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LITERARY    LIFE                       225

trenches. The party that finds a better-sounding pretext wins
in the eyes of the public. The dead language therefore became
a dishonest language. Anything is permissible so long as you
call it by the wrong name.

Some instances of the Chinese literary finesse are the fol-
lowing. When a provincial government embarked on a policy
of public sale of opium, it found an extremely clever war-cry
of four syllables, "Imply banning in taxing," and the discovery
of that slogan alone carried the policy through as no other
slogan possibly could. When the Chinese government removed
its capital from Nanking to Loyang following the Shanghai
War, it found another slogan called "long-term resistance."
In Szechuen some of the war-lords forced the farmers to plant
opium, and had the cleverness to call it "laziness tax," the tax
being on those farmers who are lazy enough not to plant
opium. Recently, the same province has produced a new tax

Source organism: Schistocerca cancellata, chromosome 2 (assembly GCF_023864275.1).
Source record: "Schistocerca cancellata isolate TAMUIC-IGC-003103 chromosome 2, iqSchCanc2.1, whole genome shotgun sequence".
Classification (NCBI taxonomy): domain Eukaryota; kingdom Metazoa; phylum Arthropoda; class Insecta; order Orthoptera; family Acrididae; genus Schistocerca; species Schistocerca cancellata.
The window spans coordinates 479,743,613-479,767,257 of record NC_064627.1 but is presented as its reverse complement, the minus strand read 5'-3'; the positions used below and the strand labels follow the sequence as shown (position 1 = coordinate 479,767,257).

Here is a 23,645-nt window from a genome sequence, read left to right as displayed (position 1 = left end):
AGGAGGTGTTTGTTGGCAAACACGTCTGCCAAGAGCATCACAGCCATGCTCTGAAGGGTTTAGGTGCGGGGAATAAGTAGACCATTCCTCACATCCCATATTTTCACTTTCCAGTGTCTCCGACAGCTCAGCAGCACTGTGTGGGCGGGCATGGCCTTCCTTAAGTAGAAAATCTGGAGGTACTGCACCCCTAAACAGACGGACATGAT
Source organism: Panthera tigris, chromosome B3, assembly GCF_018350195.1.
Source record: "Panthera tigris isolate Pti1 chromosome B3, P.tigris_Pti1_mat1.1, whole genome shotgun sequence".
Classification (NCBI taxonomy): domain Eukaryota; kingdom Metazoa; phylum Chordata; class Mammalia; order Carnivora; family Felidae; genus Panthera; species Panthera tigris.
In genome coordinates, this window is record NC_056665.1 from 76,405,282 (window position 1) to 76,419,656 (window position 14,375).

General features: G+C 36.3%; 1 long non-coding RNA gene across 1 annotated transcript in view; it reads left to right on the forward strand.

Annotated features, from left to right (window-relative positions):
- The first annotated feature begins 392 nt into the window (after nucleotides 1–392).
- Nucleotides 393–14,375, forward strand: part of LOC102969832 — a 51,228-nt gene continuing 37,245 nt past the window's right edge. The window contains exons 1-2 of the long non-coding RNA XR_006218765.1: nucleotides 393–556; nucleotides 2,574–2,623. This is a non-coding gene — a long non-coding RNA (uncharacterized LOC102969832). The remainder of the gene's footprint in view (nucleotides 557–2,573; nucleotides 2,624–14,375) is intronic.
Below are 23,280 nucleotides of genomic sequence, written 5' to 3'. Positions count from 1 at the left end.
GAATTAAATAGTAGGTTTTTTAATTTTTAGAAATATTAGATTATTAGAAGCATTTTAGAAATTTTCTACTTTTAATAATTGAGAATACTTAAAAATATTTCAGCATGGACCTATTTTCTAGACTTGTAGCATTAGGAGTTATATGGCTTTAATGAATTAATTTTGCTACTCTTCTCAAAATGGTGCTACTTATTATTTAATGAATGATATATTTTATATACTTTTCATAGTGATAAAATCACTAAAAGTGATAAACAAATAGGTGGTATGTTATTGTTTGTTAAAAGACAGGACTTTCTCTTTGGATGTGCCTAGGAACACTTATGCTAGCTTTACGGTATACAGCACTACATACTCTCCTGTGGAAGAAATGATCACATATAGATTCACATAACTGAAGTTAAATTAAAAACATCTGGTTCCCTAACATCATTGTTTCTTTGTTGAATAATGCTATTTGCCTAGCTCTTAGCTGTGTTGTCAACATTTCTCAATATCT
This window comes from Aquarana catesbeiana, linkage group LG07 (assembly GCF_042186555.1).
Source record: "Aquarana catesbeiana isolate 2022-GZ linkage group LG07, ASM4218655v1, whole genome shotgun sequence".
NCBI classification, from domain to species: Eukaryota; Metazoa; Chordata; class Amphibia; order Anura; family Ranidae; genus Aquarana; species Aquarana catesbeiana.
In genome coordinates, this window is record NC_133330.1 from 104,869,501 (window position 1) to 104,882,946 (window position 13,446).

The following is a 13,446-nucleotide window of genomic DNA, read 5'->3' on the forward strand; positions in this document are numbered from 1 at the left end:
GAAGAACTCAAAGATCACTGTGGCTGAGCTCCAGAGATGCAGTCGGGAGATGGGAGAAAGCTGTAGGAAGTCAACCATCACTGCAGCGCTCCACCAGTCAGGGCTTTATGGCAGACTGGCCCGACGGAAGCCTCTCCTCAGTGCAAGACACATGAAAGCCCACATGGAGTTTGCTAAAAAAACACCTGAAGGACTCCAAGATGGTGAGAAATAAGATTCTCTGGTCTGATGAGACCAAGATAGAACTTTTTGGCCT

called "goodwill tax," i.e., an extra tax on top of those which
are already thirty times the regular farm tax, which is to bring
about goodwill between the people and the soldiers by paying
the soldiers and making it unnecessary for the unpaid army
further to help themselves. That is why, when we are among
ourselves, we laugh at the foreign devils for their "simple-

Such literary catastrophes are possible only in a nation
believing in a false literary standard, and are in fact merely the
result of the wrong method of teaching composition in primary
schools. A modern Chinese, seeing the performance of such a
literary atrocity, can only do either of two things. First, he can
take the traditional view of literature and blandly regard it as
pure belles-lettres, which need have no correlation with the
facts which the writing is supposed to convey—and then read
between the lines. Or he must demand a closer approximation
between words and thought and a new literary standard, with
a language more capable of expressing man's life and thoughts.
In other words, he must regard the prevalence of such verbose
statements as a malpractice more of a literary than of a political
origin. But he must also believe that unless such literary mal-
practices are weeded out, political malpractices must also